So take a look at me now
So take a look at me now (10 photos, 4 videos) ZOO Barcelona, 2010.
Suddenly she threw away her piece of bamboo, got up and swung from the other side of her cage right in front of me. Her baby had grabbed her more firmly during this quick action and was now pulling her big nipple. After she turned her back on me I stopped filming. And than she turned her head and sticks out her tong. What did I do to deserve this? I felt guilty, but didn’t know why. We continued our tour, but I had the feeling everybody was staring at me.
This series is featured at Urbanautica
Mammals in the city
No city is ever the same. In part because like any organism it grows and changes over time and partly because no matter how hard you look it will never be enough to see it all. The work of René Schmalschälger in this sense is an investigation that reflects the desire to discover a city and its myriad representations.
«By photographing the city I’m describing the people that build it, the city as the handwriting of human action. What and where I photograph is part random ‒ just happen to be there ‒ and part rational ‒ dropping myself into a chosen area. By avoiding people in the photos, I avoid the automatic emotional reactions that people have to other people. Using an abstract aesthetics, I seek to help the viewer to stay away from clichéd associations, irony, cynicism, sarcasm or social statements, because they often are rooted in platitudes.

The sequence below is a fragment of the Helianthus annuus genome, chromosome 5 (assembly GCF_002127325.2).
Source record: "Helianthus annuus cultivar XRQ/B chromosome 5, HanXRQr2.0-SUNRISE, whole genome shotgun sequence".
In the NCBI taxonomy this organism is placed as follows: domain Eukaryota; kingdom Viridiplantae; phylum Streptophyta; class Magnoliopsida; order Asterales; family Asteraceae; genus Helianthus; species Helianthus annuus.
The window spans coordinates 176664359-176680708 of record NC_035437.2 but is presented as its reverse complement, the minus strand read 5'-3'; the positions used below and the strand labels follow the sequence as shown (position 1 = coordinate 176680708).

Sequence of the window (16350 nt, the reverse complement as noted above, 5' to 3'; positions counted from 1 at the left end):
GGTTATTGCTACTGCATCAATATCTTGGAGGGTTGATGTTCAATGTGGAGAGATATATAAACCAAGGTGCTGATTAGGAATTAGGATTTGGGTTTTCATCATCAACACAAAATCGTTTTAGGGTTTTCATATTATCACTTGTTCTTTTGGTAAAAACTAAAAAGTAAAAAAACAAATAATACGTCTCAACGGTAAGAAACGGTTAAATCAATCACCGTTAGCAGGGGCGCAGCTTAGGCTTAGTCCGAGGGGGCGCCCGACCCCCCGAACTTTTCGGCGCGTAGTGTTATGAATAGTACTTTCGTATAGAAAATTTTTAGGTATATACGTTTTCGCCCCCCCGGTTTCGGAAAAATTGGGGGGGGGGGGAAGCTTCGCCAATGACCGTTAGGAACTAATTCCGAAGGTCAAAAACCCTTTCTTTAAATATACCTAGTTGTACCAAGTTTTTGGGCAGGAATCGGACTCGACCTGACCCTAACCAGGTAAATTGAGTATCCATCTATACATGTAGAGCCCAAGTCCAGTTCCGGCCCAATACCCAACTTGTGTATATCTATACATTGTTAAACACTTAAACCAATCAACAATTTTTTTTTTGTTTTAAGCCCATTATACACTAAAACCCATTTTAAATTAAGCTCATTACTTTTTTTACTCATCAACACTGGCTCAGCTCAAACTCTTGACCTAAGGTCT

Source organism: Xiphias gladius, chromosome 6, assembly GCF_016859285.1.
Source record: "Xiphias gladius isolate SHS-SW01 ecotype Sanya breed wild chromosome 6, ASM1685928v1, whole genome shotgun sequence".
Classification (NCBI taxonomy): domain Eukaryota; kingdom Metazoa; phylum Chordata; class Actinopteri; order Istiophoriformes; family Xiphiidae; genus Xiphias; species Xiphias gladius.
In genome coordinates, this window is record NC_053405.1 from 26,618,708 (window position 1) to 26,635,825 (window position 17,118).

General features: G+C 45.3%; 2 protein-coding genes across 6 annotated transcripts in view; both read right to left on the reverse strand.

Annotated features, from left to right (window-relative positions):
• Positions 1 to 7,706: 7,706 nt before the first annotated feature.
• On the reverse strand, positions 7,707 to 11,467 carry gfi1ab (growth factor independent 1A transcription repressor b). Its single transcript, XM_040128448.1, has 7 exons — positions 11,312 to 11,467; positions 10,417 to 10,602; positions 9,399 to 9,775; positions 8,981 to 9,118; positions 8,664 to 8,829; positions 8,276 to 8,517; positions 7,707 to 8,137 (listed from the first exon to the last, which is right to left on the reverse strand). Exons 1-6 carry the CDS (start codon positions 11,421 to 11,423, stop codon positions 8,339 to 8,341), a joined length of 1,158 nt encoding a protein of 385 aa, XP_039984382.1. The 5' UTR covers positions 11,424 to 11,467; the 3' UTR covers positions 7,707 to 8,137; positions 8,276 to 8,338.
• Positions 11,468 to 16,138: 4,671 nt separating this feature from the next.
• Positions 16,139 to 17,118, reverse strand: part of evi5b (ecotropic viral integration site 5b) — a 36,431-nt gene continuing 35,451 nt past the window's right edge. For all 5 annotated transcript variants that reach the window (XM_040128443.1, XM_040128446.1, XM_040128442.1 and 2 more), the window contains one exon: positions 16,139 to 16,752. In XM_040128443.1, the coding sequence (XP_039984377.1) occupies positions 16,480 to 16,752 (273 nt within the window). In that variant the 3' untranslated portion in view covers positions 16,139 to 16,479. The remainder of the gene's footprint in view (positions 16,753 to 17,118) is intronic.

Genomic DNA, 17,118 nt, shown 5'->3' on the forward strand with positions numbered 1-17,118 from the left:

A city is a place where the largest portion of the space is private. The private space is where people feel free to be themselves, as opposed to the public space where they have to be social. In the public space, instincts and reflexes are activated by interaction with others, by projecting desires and fears on others. At the same time, to be social is also a need every person feels. So in a way, the public space can be both a prison and a refuge.
There is no private or public in a zoo. The Barcelona zoo is an old-fashioned one. Animals are in small spaces and in direct contact with people. Visitors can feel there distress and start to feel sorry for the animals. To a great extent, it is the design of the zoo that evokes the emotion.»